We’ve all read the news stories. We’ve seen the tales of companies who found themselves the victims of cyber crime, leaving irretrievable data, considerable fines, and reputations in tatters.
So we know we should never assume a network is 100% secure. Applications should be regularly updated to close the software vulnerabilities attackers could exploit.
But patch management itself is misunderstood. And the assumptions you’re making about what patch management does, how it works, and how much you need it are leaving your infrastructure at risk.
Your goal is to apply patches to applications across your network. So it’s natural to think that’s all there is to patch management.
But the truth is that patch management starts long before you deploy a patch.
A patch management solution gives you all the information you need, including:
Then, a patch management tool can retrieve, check, and test the patches. And only then does it move onto deployment.
There’s a perception that software vulnerabilities are widely reported and many of them are. But for every Heartbleed, there are ten application vulnerabilities you haven’t heard of. Many of them affecting applications you don’t even know you have.
The misconception that you only need to focus on common applications comes in part from the idea that vulnerabilities are widely reported, and in part from the need to streamline patching. But it’s not enough to patch Firefox and Adobe – any application can be vulnerable.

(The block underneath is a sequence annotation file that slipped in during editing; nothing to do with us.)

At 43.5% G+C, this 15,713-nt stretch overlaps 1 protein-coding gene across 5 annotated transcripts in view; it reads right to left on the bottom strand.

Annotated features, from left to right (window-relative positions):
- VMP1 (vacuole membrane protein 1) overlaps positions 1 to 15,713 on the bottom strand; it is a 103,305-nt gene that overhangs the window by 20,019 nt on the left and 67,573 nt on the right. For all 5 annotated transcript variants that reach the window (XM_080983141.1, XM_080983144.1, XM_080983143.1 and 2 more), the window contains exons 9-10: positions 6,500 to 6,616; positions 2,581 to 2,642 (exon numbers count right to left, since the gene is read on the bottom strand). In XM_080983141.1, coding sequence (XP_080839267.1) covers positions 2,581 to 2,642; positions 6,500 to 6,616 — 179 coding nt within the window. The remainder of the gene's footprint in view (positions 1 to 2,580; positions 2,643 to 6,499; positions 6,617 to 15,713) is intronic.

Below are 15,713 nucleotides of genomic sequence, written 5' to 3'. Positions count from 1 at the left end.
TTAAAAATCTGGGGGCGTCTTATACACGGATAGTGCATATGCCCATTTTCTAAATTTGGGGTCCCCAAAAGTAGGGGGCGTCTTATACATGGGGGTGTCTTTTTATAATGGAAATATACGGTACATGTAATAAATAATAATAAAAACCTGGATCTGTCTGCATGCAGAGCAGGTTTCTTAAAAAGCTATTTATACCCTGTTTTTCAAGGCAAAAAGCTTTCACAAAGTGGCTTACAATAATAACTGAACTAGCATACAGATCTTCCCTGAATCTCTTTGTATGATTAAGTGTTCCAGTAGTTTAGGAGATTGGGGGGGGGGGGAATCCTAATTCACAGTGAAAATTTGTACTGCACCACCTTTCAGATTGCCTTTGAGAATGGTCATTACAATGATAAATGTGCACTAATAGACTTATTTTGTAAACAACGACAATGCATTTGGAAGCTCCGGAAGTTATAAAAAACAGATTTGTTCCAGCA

As a result, you can’t settle for anything less than 100% visibility.
When you read about IT security, it’s easy to feel like you’re constantly under attack. The horror stories of large-scale breaches can make you feel as if a single vulnerability would be the downfall of your organisation.
But not every vulnerability is critical. While the ideal environment wouldn’t have a single point of weakness, you need to know when patching can wait. And when it can’t.
When you understand the criticality of each vulnerability, you can prioritise more effectively. You can see the difference between an extremely critical vulnerability that affects a machine that’s not connected to the internet, and a low criticality vulnerability that affects everything on your network.
Then, using that balanced view, you can take the most appropriate action.
A patch catalogue is a useful source for finding security updates. But they are far from comprehensive.
Most patch catalogues are designed to show you when patches are available. However, it’s just as important – perhaps even more important – to know when applications are vulnerable but no patch has been released.
This assumption is based on truth. After all, you can probably rely on your patch catalogue to tell you when there’s a patch.
But is that really the information that matters most?
When you consider everything it takes to find third party applications, check for known vulnerabilities, prioritise patching, and configure deployments, it can seem overwhelming. Who has the time and resources to do all that?
With the right patch management, you don’t need to.